Classic Horror/Comedy – A BUCKET OF BLOOD
A BUCKET OF BLOOD is the greatest 5-day production of all time.
Roger Corman‘s wry 1959 feature, A Bucket of Blood – written by legendary screenwriter Charles B. Griffith, is a masterpiece of low budget filmmaking, starring the incredible Dick Miller as Walter Paisley, a nebbish of the first degree, painfully awkward around women and woefully inept, clearly suffering from Asperger‘s syndrome way back before it was cool. Walter works as a bus boy at a 1950’s beatnik coffee shop, and looks up to bearded bohemian poet Leonard de Santis (played masterfully by Antony Carbone) – who runs the place like a Poet-King, delivering diatribes on the times like a poor man’s Allen Ginsberg. When Walter accidentally kills a cat and paper-mâchés it, he becomes hailed as the next visionary artist. Finally getting the respect and admiration he’s always wanted (not to mention the girl), Walter bumbles into several other sculptures, each more gruesome than the last. If you’re like me and enjoy watching pretentious self-important types get skewered then you’ll absolutely love this movie. And as an exercise in low budget filmmaking it’s wonderful, utilizing long takes, bare bones set design, and fantastic props (Walter’s “accidents” are especially magnificent). Corman simply allows the actors room to do their thing – and they deliver. At 66 minutes it’s a brisk viewing experience, making it perfect for a double-feature – perhaps with another Corman film, like Little Shop of Horrors, shot on the same set with most of the same cast (plus Jack Nicholson in an early role)? All in all A Bucket of Blood is an absolute must for fans of out-there cinema, as it is for anyone interested in ever making a low budget feature – my crew and I even used it as a blueprint when we made our first film, The Holy Deuce.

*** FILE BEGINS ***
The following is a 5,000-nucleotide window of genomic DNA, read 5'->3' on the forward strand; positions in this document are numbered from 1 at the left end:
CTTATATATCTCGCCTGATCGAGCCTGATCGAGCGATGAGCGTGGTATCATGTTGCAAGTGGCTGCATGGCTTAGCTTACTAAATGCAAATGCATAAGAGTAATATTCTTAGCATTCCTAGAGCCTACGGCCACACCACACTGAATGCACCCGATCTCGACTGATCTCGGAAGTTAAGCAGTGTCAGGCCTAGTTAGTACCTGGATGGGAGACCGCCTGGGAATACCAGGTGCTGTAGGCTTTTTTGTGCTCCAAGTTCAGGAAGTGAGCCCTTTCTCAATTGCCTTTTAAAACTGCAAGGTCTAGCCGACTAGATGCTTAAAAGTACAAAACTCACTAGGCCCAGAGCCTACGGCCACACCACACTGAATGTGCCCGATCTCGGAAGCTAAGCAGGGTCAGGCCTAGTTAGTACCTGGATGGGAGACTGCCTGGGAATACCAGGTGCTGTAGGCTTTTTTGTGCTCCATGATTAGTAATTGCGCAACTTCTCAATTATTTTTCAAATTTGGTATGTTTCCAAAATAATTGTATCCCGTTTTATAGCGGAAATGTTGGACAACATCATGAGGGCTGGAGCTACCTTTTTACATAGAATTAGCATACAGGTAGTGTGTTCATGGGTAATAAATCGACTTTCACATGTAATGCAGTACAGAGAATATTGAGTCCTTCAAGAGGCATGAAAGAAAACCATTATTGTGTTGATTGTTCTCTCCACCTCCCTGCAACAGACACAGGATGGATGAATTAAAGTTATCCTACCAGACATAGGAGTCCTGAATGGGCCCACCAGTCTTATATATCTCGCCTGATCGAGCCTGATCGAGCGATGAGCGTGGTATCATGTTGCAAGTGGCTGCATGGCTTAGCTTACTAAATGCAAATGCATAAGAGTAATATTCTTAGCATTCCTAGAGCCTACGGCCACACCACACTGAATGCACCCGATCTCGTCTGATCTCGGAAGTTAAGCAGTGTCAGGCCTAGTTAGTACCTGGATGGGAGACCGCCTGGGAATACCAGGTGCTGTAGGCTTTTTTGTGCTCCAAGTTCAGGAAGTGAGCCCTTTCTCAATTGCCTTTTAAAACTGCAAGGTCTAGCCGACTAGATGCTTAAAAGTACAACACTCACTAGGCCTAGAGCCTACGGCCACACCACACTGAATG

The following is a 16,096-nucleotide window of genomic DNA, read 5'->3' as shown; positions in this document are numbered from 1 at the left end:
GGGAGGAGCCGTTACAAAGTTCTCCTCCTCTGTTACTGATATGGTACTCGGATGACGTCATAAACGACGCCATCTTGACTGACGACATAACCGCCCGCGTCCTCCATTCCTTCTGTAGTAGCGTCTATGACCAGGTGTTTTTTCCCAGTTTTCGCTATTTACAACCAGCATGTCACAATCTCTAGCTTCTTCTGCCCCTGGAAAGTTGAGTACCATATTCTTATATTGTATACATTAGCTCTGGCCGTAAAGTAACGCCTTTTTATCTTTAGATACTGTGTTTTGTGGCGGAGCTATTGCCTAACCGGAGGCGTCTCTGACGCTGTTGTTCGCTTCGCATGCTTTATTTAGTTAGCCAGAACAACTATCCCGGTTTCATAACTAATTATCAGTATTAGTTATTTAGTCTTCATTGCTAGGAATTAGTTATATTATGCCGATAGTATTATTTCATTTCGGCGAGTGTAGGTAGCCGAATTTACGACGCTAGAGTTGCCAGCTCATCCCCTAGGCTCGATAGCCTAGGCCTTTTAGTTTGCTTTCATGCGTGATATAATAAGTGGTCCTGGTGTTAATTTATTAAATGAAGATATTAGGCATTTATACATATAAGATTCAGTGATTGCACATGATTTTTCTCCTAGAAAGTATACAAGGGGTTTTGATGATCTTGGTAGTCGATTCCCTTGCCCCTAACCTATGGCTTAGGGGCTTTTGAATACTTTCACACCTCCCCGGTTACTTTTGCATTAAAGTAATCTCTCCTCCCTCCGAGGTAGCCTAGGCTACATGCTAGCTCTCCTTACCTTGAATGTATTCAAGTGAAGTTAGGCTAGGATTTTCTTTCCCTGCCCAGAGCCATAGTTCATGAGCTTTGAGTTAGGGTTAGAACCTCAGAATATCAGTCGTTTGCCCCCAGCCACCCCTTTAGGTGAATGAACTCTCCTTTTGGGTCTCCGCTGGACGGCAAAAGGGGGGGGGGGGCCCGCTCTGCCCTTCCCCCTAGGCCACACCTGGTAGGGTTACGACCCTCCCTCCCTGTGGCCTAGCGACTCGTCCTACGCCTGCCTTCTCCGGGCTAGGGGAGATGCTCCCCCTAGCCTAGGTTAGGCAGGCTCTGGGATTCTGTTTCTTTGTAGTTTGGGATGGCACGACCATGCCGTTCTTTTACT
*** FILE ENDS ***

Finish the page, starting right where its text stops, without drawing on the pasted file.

Incidentally, here’s the movie in it’s entirety:
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